The world is going wireless. We’ve been seeing the trend for 20 years, and it’s really gained momentum in the last five. Not only do all new laptops have wifi built in, but many new desktop computers do as well. It’s getting difficult to find someone who doesn’t own a cell phone. Portable music players, such as the Zune, are getting interesting wireless capabilities. Home entertainment equipment is going wireless to prevent the mess of cables pictured over on the right. All new cars have wireless key fobs for easier entry. I could go on all day.
Not all wireless devices are a commercial success, of course. Remember the portable TVs of the 90’s? They were in every electronics store and usually had a 2″ screen. You never see one anymore. It’s because of the popularity of cable and satellite TV, and the unwillingness to settle for three channels. It is not because of the screen, I might note – geeks go crazy for tiny screens for the portability. I predict that we’ll see a resurgence of portable televisions, though in a different form. We’ll have television streamed onto portable media players through wifi or cellular broadband. And this brings us to the topic of this post.
Cellular broadband is the only commercially viable method of sending data wirelessly to the entire country. Public wifi networks only exist in a few major cities. Satellite is available, but not feasible due to cost and receiver size. Cellular networks such as EVDO and HSDPA are virtually nationwide, the new standards are coming soon, and the older EDGE and 1xRTT standards are available as fallbacks.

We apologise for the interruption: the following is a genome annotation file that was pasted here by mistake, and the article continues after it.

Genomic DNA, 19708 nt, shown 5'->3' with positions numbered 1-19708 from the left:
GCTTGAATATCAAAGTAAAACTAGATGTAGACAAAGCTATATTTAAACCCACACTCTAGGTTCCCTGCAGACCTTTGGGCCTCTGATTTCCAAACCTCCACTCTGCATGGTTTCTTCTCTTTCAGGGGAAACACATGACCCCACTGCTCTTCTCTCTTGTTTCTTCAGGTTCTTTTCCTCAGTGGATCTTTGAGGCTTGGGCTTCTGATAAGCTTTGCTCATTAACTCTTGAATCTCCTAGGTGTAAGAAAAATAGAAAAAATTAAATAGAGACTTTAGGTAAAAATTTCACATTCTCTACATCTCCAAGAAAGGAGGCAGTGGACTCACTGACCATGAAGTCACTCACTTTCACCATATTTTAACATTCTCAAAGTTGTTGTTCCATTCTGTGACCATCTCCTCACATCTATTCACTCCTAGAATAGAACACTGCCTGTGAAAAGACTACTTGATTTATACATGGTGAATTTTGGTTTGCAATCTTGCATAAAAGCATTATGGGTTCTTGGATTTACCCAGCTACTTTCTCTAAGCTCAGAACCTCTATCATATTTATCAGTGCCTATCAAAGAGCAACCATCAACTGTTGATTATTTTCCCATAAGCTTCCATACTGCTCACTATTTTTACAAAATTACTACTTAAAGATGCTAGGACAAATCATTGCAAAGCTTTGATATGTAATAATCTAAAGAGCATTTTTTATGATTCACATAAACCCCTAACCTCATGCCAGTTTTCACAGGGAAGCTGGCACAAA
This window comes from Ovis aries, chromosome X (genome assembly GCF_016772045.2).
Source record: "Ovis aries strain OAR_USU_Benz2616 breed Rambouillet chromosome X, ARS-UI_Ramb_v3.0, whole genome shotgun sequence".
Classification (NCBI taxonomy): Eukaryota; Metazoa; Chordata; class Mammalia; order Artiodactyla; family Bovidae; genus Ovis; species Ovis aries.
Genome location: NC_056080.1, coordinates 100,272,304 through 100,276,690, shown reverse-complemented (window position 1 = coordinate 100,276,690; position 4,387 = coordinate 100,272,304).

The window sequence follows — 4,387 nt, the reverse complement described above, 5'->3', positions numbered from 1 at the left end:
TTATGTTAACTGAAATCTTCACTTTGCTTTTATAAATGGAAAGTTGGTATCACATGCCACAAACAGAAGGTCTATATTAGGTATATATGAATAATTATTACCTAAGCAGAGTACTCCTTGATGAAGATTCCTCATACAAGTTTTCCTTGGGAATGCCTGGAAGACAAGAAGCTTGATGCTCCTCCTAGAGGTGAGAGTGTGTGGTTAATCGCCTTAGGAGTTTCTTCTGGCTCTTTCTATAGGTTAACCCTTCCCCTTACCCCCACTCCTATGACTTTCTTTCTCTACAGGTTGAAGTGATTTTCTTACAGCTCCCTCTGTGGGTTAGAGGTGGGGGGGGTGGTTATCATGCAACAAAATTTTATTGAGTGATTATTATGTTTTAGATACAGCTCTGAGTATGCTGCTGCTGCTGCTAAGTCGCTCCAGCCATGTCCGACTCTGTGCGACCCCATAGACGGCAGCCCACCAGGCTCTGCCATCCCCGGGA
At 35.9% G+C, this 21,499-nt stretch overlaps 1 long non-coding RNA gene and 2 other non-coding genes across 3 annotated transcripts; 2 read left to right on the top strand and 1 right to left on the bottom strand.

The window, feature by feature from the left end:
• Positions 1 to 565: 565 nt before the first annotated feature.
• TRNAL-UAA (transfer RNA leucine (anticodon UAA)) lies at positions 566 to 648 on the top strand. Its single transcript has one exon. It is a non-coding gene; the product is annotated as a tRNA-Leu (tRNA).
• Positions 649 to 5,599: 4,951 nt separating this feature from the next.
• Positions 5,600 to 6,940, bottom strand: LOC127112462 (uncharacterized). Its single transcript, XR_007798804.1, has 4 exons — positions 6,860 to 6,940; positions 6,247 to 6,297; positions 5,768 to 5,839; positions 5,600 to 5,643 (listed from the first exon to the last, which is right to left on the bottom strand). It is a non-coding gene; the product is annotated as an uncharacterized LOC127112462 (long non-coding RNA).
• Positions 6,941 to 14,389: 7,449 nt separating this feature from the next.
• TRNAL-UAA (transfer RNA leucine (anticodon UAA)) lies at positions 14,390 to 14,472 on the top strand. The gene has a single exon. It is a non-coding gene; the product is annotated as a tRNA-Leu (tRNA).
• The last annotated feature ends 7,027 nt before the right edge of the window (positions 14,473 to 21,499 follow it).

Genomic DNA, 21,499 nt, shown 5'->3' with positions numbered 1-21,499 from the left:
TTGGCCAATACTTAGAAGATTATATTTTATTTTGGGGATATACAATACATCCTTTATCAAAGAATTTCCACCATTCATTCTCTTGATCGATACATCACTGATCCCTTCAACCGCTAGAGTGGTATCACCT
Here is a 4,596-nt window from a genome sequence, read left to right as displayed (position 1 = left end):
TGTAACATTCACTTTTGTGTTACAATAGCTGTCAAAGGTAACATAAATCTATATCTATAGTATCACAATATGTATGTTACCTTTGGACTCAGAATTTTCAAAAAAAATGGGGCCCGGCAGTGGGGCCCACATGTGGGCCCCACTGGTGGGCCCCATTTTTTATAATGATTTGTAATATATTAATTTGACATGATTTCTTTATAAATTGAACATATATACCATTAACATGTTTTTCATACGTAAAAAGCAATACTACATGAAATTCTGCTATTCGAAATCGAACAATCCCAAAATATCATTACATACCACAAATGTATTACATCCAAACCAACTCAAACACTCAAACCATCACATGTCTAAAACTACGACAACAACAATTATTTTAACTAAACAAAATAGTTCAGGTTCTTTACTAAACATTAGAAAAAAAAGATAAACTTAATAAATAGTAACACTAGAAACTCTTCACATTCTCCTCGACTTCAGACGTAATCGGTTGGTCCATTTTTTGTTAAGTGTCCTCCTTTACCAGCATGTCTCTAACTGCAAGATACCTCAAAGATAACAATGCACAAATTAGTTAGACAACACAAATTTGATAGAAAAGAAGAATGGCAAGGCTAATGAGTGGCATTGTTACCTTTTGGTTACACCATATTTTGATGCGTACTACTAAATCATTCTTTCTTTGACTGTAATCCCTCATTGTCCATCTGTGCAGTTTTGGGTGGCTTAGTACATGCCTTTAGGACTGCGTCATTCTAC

Think of what we could do with the cellular data networks in an ideal world. First of all, no cables. Your computers wouldn’t need network cables, your TV wouldn’t need a cable line, your online-capable video game systems wouldn’t even need a wireless router. Your cell phone or portable media player could be fully internet capable, not crippled like most current devices. Your car, house, and appliances could send you maintenance reports. You’d never lose a device again, because they’d all have GPS-like capabilities. You’d worry a lot less about stolen goods for the same reason. And these are just the basics.
So why isn’t cellular data more widespread? Because the cellular companies like their profits. Huge profits. Text messages are marked up 7314% from the data charge, and the data charge itself is marked up by an even larger percentage. The most basic data plan for a PDA from Cingular is $19.99/month for five megabytes. For comparison, I can download five megabytes at home in about five seconds, for a cost per megabyte of 0.007 cents. The first unlimited plan, not including any text or media messaging, is $44.99/month.
Quite frankly, it’s absurd, and I think it’s holding back technological progress. It seems to be another case of short-term thinking on the part of the business, and consumers lacking the information they need to make better decisions.
Maybe if more of the consumers knew they were paying a 285,571% markup for mobile data, they would have a word with their cell phone provider.